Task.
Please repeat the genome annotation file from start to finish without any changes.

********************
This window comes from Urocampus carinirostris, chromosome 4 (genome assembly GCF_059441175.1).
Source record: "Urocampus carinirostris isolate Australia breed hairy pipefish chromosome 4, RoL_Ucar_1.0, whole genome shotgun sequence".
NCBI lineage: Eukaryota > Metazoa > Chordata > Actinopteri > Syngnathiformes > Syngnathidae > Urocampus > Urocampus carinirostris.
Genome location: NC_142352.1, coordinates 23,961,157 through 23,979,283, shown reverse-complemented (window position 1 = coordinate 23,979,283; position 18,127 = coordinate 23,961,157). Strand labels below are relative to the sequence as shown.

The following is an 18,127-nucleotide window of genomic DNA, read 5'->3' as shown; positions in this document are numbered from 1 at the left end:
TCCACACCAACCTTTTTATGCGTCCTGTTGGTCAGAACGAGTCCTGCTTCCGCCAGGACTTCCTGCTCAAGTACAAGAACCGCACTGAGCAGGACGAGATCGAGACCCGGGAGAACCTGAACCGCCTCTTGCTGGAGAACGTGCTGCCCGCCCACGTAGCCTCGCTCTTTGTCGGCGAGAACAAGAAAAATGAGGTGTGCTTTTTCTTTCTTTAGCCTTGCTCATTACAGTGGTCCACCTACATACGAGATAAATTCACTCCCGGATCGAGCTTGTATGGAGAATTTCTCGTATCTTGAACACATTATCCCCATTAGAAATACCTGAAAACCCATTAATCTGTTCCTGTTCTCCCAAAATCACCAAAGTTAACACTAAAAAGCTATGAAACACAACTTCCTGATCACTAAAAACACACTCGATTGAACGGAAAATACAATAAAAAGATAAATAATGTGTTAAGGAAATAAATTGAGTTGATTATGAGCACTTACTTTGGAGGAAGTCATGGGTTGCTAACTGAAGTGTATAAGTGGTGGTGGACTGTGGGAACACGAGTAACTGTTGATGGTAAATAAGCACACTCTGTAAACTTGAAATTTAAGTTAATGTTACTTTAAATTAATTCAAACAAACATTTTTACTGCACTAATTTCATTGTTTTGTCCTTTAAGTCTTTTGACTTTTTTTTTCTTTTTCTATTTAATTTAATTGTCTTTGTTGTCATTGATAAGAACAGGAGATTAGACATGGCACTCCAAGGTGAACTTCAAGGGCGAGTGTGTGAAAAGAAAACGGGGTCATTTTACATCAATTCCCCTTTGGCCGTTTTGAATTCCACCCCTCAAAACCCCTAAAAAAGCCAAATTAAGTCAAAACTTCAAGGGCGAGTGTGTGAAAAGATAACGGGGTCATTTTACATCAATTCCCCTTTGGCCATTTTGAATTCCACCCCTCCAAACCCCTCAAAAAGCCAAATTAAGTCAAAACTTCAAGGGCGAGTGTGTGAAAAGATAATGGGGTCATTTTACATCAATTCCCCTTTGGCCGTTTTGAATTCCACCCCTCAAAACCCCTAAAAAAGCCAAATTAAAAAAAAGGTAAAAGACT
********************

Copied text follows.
This window comes from Urocampus carinirostris, chromosome 4 (genome assembly GCF_059441175.1).
Source record: "Urocampus carinirostris isolate Australia breed hairy pipefish chromosome 4, RoL_Ucar_1.0, whole genome shotgun sequence".
NCBI lineage: Eukaryota > Metazoa > Chordata > Actinopteri > Syngnathiformes > Syngnathidae > Urocampus > Urocampus carinirostris.
Genome location: NC_142352.1, coordinates 23,961,157 through 23,979,283, shown reverse-complemented (window position 1 = coordinate 23,979,283; position 18,127 = coordinate 23,961,157). Strand labels below are relative to the sequence as shown.

The following is an 18,127-nucleotide window of genomic DNA, read 5'->3' as shown; positions in this document are numbered from 1 at the left end:
TCCACACCAACCTTTTTATGCGTCCTGTTGGTCAGAACGAGTCCTGCTTCCGCCAGGACTTCCTGCTCAAGTACAAGAACCGCACTGAGCAGGACGAGATCGAGACCCGGGAGAACCTGAACCGCCTCTTGCTGGAGAACGTGCTGCCCGCCCACGTAGCCTCGCTCTTTGTCGGCGAGAACAAGAAAAATGAGGTGTGCTTTTTCTTTCTTTAGCCTTGCTCATTACAGTGGTCCACCTACATACGAGATAAATTCACTCCCGGATCGAGCTTGTATGGAGAATTTCTCGTATCTTGAACACATTATCCCCATTAGAAATACCTGAAAACCCATTAATCTGTTCCTGTTCTCCCAAAATCACCAAAGTTAACACTAAAAAGCTATGAAACACAACTTCCTGATCACTAAAAACACACTCGATTGAACGGAAAATACAATAAAAAGATAAATAATGTGTTAAGGAAATAAATTGAGTTGATTATGAGCACTTACTTTGGAGGAAGTCATGGGTTGCTAACTGAAGTGTATAAGTGGTGGTGGACTGTGGGAACACGAGTAACTGTTGATGGTAAATAAGCACACTCTGTAAACTTGAAATTTAAGTTAATGTTACTTTAAATTAATTCAAACAAACATTTTTACTGCACTAATTTCATTGTTTTGTCCTTTAAGTCTTTTGACTTTTTTTTTCTTTTTCTATTTAATTTAATTGTCTTTGTTGTCATTGATAAGAACAGGAGATTAGACATGGCACTCCAAGGTGAACTTCAAGGGCGAGTGTGTGAAAAGAAAACGGGGTCATTTTACATCAATTCCCCTTTGGCCGTTTTGAATTCCACCCCTCAAAACCCCTAAAAAAGCCAAATTAAGTCAAAACTTCAAGGGCGAGTGTGTGAAAAGATAACGGGGTCATTTTACATCAATTCCCCTTTGGCCATTTTGAATTCCACCCCTCCAAACCCCTCAAAAAGCCAAATTAAGTCAAAACTTCAAGGGCGAGTGTGTGAAAAGATAATGGGGTCATTTTACATCAATTCCCCTTTGGCCGTTTTGAATTCCACCCCTCAAAACCCCTAAAAAAGCCAAATTAAAAAAAAGGTAAAAGACT